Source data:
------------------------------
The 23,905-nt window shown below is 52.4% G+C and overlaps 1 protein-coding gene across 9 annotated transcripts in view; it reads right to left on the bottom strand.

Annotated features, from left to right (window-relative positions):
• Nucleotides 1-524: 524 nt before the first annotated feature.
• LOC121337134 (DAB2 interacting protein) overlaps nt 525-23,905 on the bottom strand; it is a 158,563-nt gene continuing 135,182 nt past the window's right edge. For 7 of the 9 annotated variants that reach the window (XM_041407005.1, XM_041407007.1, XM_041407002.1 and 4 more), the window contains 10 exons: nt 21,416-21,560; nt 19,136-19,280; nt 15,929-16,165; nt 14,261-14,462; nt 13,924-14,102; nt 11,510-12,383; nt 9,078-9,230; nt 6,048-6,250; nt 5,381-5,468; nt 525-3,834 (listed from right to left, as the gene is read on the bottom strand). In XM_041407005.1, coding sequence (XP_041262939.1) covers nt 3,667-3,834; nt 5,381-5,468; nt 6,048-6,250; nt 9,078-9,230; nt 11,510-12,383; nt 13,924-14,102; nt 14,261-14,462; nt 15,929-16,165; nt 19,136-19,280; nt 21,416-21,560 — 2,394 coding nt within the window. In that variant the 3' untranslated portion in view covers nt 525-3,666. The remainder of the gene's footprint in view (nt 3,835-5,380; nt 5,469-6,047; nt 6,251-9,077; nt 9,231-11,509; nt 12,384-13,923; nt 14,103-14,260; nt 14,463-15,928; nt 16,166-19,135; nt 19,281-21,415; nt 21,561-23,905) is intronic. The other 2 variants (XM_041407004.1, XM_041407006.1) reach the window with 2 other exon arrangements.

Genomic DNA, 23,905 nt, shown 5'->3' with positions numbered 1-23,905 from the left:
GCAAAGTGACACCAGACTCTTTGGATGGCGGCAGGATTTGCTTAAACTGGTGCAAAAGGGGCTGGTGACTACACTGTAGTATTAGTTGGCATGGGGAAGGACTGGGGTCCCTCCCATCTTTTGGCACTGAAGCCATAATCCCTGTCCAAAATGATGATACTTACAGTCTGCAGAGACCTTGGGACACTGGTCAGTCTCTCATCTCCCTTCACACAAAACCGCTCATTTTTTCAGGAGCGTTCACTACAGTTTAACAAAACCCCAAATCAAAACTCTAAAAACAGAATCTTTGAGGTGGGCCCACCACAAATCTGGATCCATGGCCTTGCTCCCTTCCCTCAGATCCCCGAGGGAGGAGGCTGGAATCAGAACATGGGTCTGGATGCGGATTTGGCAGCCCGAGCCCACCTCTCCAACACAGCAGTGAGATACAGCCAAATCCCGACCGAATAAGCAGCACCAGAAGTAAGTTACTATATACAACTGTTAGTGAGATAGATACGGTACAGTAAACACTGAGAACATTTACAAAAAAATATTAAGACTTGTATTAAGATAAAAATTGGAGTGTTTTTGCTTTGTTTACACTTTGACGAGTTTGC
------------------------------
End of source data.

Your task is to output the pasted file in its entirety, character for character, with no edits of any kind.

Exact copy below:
The 23,905-nt window shown below is 52.4% G+C and overlaps 1 protein-coding gene across 9 annotated transcripts in view; it reads right to left on the bottom strand.

Annotated features, from left to right (window-relative positions):
• Nucleotides 1-524: 524 nt before the first annotated feature.
• LOC121337134 (DAB2 interacting protein) overlaps nt 525-23,905 on the bottom strand; it is a 158,563-nt gene continuing 135,182 nt past the window's right edge. For 7 of the 9 annotated variants that reach the window (XM_041407005.1, XM_041407007.1, XM_041407002.1 and 4 more), the window contains 10 exons: nt 21,416-21,560; nt 19,136-19,280; nt 15,929-16,165; nt 14,261-14,462; nt 13,924-14,102; nt 11,510-12,383; nt 9,078-9,230; nt 6,048-6,250; nt 5,381-5,468; nt 525-3,834 (listed from right to left, as the gene is read on the bottom strand). In XM_041407005.1, coding sequence (XP_041262939.1) covers nt 3,667-3,834; nt 5,381-5,468; nt 6,048-6,250; nt 9,078-9,230; nt 11,510-12,383; nt 13,924-14,102; nt 14,261-14,462; nt 15,929-16,165; nt 19,136-19,280; nt 21,416-21,560 — 2,394 coding nt within the window. In that variant the 3' untranslated portion in view covers nt 525-3,666. The remainder of the gene's footprint in view (nt 3,835-5,380; nt 5,469-6,047; nt 6,251-9,077; nt 9,231-11,509; nt 12,384-13,923; nt 14,103-14,260; nt 14,463-15,928; nt 16,166-19,135; nt 19,281-21,415; nt 21,561-23,905) is intronic. The other 2 variants (XM_041407004.1, XM_041407006.1) reach the window with 2 other exon arrangements.

Genomic DNA, 23,905 nt, shown 5'->3' with positions numbered 1-23,905 from the left:
GCAAAGTGACACCAGACTCTTTGGATGGCGGCAGGATTTGCTTAAACTGGTGCAAAAGGGGCTGGTGACTACACTGTAGTATTAGTTGGCATGGGGAAGGACTGGGGTCCCTCCCATCTTTTGGCACTGAAGCCATAATCCCTGTCCAAAATGATGATACTTACAGTCTGCAGAGACCTTGGGACACTGGTCAGTCTCTCATCTCCCTTCACACAAAACCGCTCATTTTTTCAGGAGCGTTCACTACAGTTTAACAAAACCCCAAATCAAAACTCTAAAAACAGAATCTTTGAGGTGGGCCCACCACAAATCTGGATCCATGGCCTTGCTCCCTTCCCTCAGATCCCCGAGGGAGGAGGCTGGAATCAGAACATGGGTCTGGATGCGGATTTGGCAGCCCGAGCCCACCTCTCCAACACAGCAGTGAGATACAGCCAAATCCCGACCGAATAAGCAGCACCAGAAGTAAGTTACTATATACAACTGTTAGTGAGATAGATACGGTACAGTAAACACTGAGAACATTTACAAAAAAATATTAAGACTTGTATTAAGATAAAAATTGGAGTGTTTTTGCTTTGTTTACACTTTGACGAGTTTGC